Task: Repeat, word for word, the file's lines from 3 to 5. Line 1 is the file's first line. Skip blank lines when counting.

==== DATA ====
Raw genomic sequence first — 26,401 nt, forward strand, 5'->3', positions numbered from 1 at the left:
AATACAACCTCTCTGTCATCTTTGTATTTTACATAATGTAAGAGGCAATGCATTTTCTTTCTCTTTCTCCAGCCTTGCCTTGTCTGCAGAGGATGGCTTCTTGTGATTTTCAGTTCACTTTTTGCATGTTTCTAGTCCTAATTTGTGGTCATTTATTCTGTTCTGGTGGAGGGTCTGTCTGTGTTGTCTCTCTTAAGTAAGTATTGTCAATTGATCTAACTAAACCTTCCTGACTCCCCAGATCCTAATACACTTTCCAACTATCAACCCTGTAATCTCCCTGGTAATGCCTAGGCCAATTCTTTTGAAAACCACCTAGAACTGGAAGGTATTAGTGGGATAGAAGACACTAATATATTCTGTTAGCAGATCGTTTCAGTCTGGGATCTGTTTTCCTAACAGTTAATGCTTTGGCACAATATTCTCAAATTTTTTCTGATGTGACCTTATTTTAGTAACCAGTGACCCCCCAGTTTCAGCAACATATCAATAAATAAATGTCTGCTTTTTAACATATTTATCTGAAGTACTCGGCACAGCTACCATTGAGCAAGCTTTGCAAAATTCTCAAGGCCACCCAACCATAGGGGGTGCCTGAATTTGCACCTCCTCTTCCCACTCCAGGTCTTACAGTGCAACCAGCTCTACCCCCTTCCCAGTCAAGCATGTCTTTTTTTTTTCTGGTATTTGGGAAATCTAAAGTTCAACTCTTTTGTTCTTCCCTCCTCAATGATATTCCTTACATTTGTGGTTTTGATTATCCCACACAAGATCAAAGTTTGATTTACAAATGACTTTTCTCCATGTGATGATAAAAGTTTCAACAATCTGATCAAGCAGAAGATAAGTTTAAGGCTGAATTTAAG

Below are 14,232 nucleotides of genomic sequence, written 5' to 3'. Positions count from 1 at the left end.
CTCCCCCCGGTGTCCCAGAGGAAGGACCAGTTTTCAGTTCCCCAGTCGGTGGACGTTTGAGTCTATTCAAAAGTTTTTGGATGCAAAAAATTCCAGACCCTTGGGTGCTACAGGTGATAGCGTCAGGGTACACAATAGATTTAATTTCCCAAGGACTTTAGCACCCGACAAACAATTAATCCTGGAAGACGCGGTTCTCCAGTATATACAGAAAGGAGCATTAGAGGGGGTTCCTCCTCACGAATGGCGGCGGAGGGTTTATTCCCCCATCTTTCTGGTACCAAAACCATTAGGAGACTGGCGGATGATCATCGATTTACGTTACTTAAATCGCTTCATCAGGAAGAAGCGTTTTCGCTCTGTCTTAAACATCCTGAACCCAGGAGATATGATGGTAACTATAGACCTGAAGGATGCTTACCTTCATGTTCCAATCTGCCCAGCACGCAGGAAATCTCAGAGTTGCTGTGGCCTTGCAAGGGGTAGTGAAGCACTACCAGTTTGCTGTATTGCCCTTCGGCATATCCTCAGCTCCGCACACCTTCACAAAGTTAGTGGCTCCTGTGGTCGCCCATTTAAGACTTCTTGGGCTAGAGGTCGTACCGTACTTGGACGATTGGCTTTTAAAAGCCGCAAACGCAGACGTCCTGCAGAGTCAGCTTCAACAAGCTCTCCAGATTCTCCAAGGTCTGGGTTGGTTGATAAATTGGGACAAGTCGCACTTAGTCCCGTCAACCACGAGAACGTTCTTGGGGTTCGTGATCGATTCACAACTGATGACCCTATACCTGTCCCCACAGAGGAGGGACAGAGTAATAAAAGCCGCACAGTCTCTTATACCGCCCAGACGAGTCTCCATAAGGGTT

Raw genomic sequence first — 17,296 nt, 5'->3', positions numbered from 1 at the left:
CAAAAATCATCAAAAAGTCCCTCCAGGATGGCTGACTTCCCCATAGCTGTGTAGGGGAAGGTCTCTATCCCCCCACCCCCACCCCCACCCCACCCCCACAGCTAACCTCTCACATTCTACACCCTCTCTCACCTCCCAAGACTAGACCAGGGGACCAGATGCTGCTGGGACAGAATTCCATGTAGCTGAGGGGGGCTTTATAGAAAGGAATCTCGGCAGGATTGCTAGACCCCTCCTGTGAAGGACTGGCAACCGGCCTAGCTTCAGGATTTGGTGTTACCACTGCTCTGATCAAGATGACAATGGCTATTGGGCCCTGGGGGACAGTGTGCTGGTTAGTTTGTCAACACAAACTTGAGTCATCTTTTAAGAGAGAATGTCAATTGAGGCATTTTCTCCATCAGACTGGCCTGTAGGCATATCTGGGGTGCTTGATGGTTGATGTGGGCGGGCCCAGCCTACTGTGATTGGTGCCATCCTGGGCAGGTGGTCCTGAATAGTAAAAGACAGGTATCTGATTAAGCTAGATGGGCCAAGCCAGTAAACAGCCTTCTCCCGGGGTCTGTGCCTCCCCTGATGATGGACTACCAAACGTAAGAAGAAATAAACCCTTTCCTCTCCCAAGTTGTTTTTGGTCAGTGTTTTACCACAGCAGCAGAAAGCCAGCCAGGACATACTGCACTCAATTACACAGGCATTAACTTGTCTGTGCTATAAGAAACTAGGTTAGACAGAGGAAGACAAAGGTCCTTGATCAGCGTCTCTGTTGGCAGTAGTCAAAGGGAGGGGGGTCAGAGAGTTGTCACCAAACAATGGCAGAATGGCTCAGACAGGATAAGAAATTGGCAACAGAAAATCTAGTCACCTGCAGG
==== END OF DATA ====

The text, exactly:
Below are 14,232 nucleotides of genomic sequence, written 5' to 3'. Positions count from 1 at the left end.
CTCCCCCCGGTGTCCCAGAGGAAGGACCAGTTTTCAGTTCCCCAGTCGGTGGACGTTTGAGTCTATTCAAAAGTTTTTGGATGCAAAAAATTCCAGACCCTTGGGTGCTACAGGTGATAGCGTCAGGGTACACAATAGATTTAATTTCCCAAGGACTTTAGCACCCGACAAACAATTAATCCTGGAAGACGCGGTTCTCCAGTATATACAGAAAGGAGCATTAGAGGGGGTTCCTCCTCACGAATGGCGGCGGAGGGTTTATTCCCCCATCTTTCTGGTACCAAAACCATTAGGAGACTGGCGGATGATCATCGATTTACGTTACTTAAATCGCTTCATCAGGAAGAAGCGTTTTCGCTCTGTCTTAAACATCCTGAACCCAGGAGATATGATGGTAACTATAGACCTGAAGGATGCTTACCTTCATGTTCCAATCTGCCCAGCACGCAGGAAATCTCAGAGTTGCTGTGGCCTTGCAAGGGGTAGTGAAGCACTACCAGTTTGCTGTATTGCCCTTCGGCATATCCTCAGCTCCGCACACCTTCACAAAGTTAGTGGCTCCTGTGGTCGCCCATTTAAGACTTCTTGGGCTAGAGGTCGTACCGTACTTGGACGATTGGCTTTTAAAAGCCGCAAACGCAGACGTCCTGCAGAGTCAGCTTCAACAAGCTCTCCAGATTCTCCAAGGTCTGGGTTGGTTGATAAATTGGGACAAGTCGCACTTAGTCCCGTCAACCACGAGAACGTTCTTGGGGTTCGTGATCGATTCACAACTGATGACCCTATACCTGTCCCCACAGAGGAGGGACAGAGTAATAAAAGCCGCACAGTCTCTTATACCGCCCAGACGAGTCTCCATAAGGGTT

Raw genomic sequence first — 17,296 nt, 5'->3', positions numbered from 1 at the left: